"I smile when people think I'm doing stuff for the school," he said. "They've done more for me than I can ever even think of."
The White Sox ace left-hander is the first athlete in FGCU history to have his jersey retired. Standing next to his framed blue No. 41 jersey, Sale held the hand of his wife, Brianne, who in turn grasped the hand of their son, Rylan.
Meanwhile, FGCU coach Dave Tollett told the sold-out crowd attending the school's basketball game at Alico Arena, "He's the best damn player I've ever coached."
Sale took the microphone and thanked everyone who helped him along the way, including a number of family and friends surrounding him near half-court. His speech was brief, especially compared to the seemingly endless narration of Sale's collegiate and professional accomplishments.
"I still don't really have -- I wish I did have -- the saying that gets etched into stone or whatever, the one that everyone remembers. It's just kind of mind-boggling," Sale said afterward. "I'm just kind of speechless. I know it's an honor. I'm very appreciative of it. I want to show that, but to put it into words is kind of tough."
The lanky left-hander only received one Division I scholarship offer, and it came from FGCU. Tollett typically recruits two "projectability" pitchers per year -- guys who show potential but not polish -- and Sale was one of them. FGCU was the first school to even express an interest in Sale when he was at Lakeland High School.
Sale arrived at the beach-side campus in southwest Florida and had what Tollett called "the worst fall [semester] I've ever seen a kid have." He was raw physically and mentally, but he learned to compete. He left three years later as the Collegiate Baseball National Player of the Year and the 13th overall pick in the 2010 Draft.
Sale was the first player in program history to be named an All-American. Three of FGCU's four Atlantic Sun regular-season championships came during Sale's tenure. He finished his college career with a 20-4 record and 2.52 ERA.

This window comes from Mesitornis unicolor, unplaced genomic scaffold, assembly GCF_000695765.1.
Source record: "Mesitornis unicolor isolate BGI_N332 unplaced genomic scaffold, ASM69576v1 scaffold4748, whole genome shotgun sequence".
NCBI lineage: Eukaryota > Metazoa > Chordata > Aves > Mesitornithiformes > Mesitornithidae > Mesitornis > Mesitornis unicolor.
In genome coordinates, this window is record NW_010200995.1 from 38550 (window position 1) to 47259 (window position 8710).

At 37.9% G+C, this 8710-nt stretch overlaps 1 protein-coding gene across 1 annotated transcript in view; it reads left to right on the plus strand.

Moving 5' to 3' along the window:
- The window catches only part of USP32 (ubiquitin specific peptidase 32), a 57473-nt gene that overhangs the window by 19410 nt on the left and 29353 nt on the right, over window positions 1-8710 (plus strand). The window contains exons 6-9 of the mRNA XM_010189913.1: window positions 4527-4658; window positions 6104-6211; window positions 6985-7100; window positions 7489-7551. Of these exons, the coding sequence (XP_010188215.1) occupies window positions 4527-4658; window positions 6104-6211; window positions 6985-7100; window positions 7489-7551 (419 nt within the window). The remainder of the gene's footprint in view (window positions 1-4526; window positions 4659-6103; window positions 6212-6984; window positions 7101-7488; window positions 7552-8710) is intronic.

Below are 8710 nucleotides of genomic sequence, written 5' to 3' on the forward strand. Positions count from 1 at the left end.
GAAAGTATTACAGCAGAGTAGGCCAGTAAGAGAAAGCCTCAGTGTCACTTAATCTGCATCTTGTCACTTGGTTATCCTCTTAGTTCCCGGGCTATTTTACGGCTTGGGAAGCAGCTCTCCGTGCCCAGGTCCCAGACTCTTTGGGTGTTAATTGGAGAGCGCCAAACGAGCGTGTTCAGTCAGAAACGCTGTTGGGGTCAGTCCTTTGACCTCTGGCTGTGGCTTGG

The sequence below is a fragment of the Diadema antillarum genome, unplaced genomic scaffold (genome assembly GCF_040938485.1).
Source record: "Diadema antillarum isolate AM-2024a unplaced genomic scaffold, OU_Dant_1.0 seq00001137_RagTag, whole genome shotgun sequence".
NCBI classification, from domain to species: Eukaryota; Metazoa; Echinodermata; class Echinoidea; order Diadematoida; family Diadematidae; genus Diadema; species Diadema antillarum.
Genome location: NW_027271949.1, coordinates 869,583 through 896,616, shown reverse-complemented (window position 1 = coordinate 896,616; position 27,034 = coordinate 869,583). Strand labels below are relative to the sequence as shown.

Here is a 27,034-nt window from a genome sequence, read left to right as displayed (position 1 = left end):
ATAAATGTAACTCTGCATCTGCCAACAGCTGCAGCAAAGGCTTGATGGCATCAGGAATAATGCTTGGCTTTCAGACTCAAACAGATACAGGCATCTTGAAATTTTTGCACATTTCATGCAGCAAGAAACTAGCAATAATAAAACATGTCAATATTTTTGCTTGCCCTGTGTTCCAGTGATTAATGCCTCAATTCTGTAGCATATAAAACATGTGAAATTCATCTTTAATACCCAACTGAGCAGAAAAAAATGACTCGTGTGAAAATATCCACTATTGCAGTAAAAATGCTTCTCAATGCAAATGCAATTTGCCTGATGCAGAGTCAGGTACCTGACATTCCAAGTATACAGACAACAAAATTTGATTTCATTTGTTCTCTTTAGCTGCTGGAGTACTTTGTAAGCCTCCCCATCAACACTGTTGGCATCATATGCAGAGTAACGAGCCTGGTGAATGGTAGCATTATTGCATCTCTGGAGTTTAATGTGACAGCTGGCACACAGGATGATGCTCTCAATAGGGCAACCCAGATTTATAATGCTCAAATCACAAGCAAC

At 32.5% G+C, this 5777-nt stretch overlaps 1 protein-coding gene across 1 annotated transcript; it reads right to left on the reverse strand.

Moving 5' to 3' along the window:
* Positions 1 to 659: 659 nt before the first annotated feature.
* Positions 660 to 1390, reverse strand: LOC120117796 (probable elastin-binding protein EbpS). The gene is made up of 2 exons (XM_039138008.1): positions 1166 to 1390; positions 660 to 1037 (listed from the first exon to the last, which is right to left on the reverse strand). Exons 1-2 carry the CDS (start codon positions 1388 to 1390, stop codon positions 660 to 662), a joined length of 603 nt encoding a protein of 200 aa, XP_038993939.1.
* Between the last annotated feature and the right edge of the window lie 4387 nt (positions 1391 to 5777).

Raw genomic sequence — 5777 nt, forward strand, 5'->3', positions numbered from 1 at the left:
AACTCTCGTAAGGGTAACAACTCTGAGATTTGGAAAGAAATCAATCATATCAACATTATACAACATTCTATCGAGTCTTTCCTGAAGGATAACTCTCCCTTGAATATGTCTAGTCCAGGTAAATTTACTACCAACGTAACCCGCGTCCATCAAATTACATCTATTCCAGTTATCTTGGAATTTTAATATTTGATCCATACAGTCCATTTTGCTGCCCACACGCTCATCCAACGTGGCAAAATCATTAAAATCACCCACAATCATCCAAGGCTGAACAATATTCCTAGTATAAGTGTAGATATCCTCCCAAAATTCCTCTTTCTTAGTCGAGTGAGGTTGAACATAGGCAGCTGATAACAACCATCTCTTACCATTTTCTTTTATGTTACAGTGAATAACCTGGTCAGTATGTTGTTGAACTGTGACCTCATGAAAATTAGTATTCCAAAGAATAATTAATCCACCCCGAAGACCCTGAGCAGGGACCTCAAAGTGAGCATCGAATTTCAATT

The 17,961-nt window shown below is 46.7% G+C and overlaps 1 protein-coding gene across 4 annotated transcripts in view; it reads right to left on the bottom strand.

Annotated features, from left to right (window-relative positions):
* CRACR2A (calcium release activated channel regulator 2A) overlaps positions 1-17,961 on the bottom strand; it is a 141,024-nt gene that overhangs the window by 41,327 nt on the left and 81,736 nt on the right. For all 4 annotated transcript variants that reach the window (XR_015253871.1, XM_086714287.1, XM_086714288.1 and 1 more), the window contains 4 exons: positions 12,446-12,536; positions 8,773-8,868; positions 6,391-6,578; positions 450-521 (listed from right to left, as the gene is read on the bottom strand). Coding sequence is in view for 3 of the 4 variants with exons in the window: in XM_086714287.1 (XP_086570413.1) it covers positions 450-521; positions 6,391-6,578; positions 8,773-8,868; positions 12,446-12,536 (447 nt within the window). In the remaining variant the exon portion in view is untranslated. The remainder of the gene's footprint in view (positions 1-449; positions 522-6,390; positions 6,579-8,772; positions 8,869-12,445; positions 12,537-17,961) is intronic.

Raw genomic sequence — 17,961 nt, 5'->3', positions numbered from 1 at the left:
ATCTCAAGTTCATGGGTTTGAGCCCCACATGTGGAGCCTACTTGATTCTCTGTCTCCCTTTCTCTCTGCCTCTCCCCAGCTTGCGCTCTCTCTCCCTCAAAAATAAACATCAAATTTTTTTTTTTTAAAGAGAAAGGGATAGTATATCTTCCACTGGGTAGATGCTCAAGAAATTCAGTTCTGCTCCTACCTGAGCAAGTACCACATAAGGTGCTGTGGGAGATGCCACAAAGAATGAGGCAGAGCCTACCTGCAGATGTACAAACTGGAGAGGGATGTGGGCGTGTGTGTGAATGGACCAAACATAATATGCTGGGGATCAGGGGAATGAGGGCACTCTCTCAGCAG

Before "Dunk City" took the college basketball world by storm in 2013, Sale was about as big as it got for FGCU.
"If he's the standard for us retiring jerseys, that might be the only one in the gym. He was that good," Tollett said. "He's special. You know that he's really good, but when he gets to the big leagues and makes those guys look as silly as he made people in the [Atlantic Sun Conference] look, then you go, 'Wow, he was really special.'"
Tollett still considers Sale to be the face of the program. And it's easy to find that face around campus -- even if you don't count the giant cutout of Sale's head students brought to the game Saturday night.
One of the images on the Swanson Stadium walls is of Sale pitching in the same blue jersey the school retired Saturday night. Take a step inside Alico Arena and you'll find several framed pictures of Sale surrounding his black No. 49 White Sox uniform.
But FGCU meant more to Sale than just baseball. It's where he met his wife and where he became a father. He moved to Naples, about 20 miles south of campus, and remains an avid supporter of the school. The White Sox played their last game of the season Sept. 28, and Sale spent Sept. 29 at FGCU.
"It's kind of where I found myself. This is where I really grew up and really started my life," Sale said. "Everything that I've done has come through this school, whether it be my baseball career, my family. ... The first day I was back here, I came up here to see these guys. That's what this place means to me.
"You look at the retired jersey and all these things people talk about what I'm doing for the school. I kind of laugh at it because if you look at what this school's done for me, it's not even really comparable."
Sale will throw his first bullpen session of the year Monday, and it won't be long before he heads out to Arizona for Spring Training. But at some point, he'll come back to FGCU and see his jersey hanging wherever the school decides to put its first retired number.
What's that moment going to be like for Sale?
"I hope I have more to say than I did tonight," he said, laughing. "It's going to be crazy. Just to think about it, I'm still trying to soak it all in and realize what it is. When that moment comes, I'll let you know."